By Hilary Corrigan
Triplicate staff writer
On Thursdays, Barbara McDonald checks out books, directs computer users and welcomes visitors to Del Norte County Public Library's Smith River branch. "I love to read and I think if I can keep the library open on Thursdays, maybe somebody else will read, too," McDonald said. The retired Santa Clara teacher is one of 10 volunteers who staff the Smith River branch, a one-room facility tucked in the back corner of the Smith River Community Hall on First Street. The branch offers books, videos, magazines and the free use of computers, along with books and materials in Spanish for Hispanic residents in the Smith River area. Out-of-towners check their email, students read through reference books, job applicants browse online career Web sites.
"We know of one who got a job that way," McDonald said of a computer user who accepted a position to teach English in China after applying from the library's computer.
But the branch could use more visitors. "We just need 'em to come in and get books, cause people just don't know where it is," McDonald said. "People just don't know what's here." And the entire Del Norte County Public Library system could use more help. "There's a need and there just aren't enough people to fill it," McDonald said.
Retirees make up most of the library's volunteers. They cover and shelve books, run errands, help readers find materials. "We need new members, new members that will participate in our projects," said Rose Boldt, a library assistant and a leader of Friends of the Library. "We need new blood."
The group also funds the public agency, collecting more than $6,000 over the past year. "The sole aim of it is to raise money for the library," Boldt said of the Friends group that started about 12 years ago after a drop in government revenue.
Volunteers sell books at local spots and online through Ebay. They started an annual garage sale. A mile-of-pennies drive brought in $844 last year. The group's new release section at the library charges patrons to check out the latest books and DVDs that the library otherwise could not buy. This year, volunteers started making holiday cards, selling packages for $4.50. They will host a book sale and auction on Dec.16, as well.
"They're huge," said Kelley Nolan, the library's acting director. "They're just like a little jewel for the library." The library runs on an approximately $206,000 annual budget, most of its income stemming from property tax revenue. That sum would have about doubled, but voters rejected a measure in June to raise the county's sales tax. The library then stopped some of its programs and its plans for new ones, including a new branch in Gasquet. The Klamath branch closed over the summer, unable to continue without workers or money to pay its bills.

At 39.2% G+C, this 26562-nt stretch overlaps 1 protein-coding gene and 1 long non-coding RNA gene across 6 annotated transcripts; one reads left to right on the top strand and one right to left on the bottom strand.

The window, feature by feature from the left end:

The director quit last month, citing a lack of resources to properly run the facility. And the Crescent City branch building needs a new roof, carpet and furniture," Nolan said.
"Of course, it was a great disappointment," Boldt said of the measure's failure. "We have so many people come to the library, but they don't get involved beyond that."
She recalled how the library once hosted a teenager's poetry group and magician and clown shows for children.
"But we really haven't done much of that lately," Boldt said, pointing out a lack of staff and volunteers. "There's just no extra time."
In 2007, the Friends group plans to finish filing for its non-profit status that will let it seek various grants. Nolan will look into ways to collect the more than $103,000 that patrons have owed the library in late fees since 1994. And with the new year marking the library's 100th birthday, volunteers and staff aim to involve more people- those who can lead story time readings, manage computer stations, host puppet theaters, for instance.
"Make it more of a community library," Nolan said, noting a public Christmas tree decorating and plans to hang local artists' work at the Crescent City branch. "We just have to show the value of a library in a community."